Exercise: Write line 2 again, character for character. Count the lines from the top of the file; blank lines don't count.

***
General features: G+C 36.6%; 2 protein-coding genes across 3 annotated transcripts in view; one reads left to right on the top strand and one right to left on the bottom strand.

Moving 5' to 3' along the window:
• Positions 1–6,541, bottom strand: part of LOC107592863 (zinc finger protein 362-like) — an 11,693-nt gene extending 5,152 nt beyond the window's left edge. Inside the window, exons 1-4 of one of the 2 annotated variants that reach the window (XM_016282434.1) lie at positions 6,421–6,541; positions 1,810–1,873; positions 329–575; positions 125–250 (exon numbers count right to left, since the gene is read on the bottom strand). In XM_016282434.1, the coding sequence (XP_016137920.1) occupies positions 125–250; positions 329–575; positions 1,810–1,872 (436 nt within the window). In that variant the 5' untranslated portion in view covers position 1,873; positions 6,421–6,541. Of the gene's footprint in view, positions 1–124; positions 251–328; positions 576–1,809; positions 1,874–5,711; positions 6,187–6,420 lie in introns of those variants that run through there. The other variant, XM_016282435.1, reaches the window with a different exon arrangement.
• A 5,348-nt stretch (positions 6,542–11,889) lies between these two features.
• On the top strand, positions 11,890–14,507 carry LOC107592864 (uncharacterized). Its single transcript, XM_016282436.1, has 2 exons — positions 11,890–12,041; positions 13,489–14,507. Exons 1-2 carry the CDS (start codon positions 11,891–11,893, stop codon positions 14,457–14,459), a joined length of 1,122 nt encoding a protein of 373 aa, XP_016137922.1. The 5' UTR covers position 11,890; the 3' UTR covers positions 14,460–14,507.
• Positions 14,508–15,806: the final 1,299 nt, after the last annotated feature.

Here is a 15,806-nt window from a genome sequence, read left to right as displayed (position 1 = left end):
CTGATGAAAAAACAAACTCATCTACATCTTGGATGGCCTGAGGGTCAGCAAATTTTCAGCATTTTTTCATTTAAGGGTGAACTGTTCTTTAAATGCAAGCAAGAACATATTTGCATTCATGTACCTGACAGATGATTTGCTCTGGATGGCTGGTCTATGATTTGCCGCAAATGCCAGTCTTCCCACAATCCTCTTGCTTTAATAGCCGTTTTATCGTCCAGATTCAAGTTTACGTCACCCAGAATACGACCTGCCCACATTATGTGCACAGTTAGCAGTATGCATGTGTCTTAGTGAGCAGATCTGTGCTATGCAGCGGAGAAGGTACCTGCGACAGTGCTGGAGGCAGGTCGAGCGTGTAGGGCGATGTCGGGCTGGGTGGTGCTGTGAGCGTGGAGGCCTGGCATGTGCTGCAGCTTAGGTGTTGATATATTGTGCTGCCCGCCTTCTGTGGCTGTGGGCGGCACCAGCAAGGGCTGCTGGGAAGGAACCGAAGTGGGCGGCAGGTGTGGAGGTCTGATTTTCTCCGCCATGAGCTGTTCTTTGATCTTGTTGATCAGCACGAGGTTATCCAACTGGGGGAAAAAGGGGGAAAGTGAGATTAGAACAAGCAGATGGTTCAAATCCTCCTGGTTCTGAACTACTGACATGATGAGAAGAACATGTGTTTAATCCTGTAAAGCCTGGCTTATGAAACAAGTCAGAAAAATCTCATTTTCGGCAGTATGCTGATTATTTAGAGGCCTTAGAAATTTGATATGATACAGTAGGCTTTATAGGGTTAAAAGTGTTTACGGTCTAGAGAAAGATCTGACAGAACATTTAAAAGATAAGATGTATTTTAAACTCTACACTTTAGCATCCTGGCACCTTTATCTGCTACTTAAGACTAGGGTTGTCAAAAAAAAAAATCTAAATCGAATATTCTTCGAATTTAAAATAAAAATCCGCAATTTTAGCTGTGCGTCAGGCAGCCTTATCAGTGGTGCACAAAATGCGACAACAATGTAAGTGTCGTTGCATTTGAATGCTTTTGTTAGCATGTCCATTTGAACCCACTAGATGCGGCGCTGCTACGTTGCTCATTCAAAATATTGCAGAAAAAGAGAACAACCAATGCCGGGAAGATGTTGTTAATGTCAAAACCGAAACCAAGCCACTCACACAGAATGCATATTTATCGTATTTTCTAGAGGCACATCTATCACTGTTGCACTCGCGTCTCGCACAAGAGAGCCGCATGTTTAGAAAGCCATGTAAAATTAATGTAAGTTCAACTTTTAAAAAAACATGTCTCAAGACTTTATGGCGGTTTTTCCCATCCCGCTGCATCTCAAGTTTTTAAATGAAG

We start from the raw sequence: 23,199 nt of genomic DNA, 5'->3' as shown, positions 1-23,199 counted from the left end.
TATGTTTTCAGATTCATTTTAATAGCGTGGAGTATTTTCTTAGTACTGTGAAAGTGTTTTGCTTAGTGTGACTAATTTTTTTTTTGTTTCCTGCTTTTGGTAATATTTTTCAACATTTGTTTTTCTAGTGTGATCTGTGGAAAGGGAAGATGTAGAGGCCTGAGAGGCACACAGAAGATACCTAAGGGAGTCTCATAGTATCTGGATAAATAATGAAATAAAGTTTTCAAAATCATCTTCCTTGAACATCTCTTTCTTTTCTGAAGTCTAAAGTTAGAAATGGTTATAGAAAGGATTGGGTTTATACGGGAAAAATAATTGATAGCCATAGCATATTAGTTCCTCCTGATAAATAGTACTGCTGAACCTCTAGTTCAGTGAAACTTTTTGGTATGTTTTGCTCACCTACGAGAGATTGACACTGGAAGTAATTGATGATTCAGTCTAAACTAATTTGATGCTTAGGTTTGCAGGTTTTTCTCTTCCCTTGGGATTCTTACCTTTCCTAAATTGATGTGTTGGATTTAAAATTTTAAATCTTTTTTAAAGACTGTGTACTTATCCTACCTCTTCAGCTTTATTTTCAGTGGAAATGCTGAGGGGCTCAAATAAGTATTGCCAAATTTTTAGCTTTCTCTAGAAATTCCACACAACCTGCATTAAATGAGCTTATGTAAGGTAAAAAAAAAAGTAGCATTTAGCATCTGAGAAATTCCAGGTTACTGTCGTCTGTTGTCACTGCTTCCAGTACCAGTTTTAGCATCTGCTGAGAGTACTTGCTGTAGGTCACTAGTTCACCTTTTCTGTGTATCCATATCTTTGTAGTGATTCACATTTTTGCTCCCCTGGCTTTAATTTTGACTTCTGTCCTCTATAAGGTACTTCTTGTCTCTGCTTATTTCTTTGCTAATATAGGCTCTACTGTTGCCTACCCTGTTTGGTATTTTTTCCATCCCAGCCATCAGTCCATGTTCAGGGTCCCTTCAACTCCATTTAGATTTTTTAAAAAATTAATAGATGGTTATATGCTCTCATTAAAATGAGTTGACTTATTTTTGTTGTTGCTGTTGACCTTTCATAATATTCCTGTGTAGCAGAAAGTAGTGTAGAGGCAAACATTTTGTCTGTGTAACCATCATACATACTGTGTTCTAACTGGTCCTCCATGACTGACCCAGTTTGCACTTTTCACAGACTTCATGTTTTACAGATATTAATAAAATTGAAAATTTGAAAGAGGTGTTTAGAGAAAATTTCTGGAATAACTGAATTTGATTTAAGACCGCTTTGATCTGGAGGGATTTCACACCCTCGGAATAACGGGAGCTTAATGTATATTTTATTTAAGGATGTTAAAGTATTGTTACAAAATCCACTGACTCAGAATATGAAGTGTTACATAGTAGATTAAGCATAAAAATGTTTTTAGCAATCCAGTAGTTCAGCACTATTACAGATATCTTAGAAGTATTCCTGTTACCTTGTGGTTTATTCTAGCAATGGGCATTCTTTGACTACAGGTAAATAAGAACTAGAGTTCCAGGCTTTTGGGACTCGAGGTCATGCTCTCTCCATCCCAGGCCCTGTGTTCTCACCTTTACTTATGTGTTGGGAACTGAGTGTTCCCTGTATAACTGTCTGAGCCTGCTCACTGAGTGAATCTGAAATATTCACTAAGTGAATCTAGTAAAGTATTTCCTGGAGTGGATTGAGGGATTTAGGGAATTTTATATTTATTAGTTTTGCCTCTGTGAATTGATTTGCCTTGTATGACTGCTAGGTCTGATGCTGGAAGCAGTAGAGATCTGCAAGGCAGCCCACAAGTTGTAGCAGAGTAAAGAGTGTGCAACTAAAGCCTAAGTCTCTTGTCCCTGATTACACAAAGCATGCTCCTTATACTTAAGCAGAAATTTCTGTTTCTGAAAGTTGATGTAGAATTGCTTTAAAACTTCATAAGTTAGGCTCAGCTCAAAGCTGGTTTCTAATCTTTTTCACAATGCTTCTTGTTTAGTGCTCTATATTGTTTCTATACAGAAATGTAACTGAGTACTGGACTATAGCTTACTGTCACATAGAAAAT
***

Moving 5' to 3' along the window: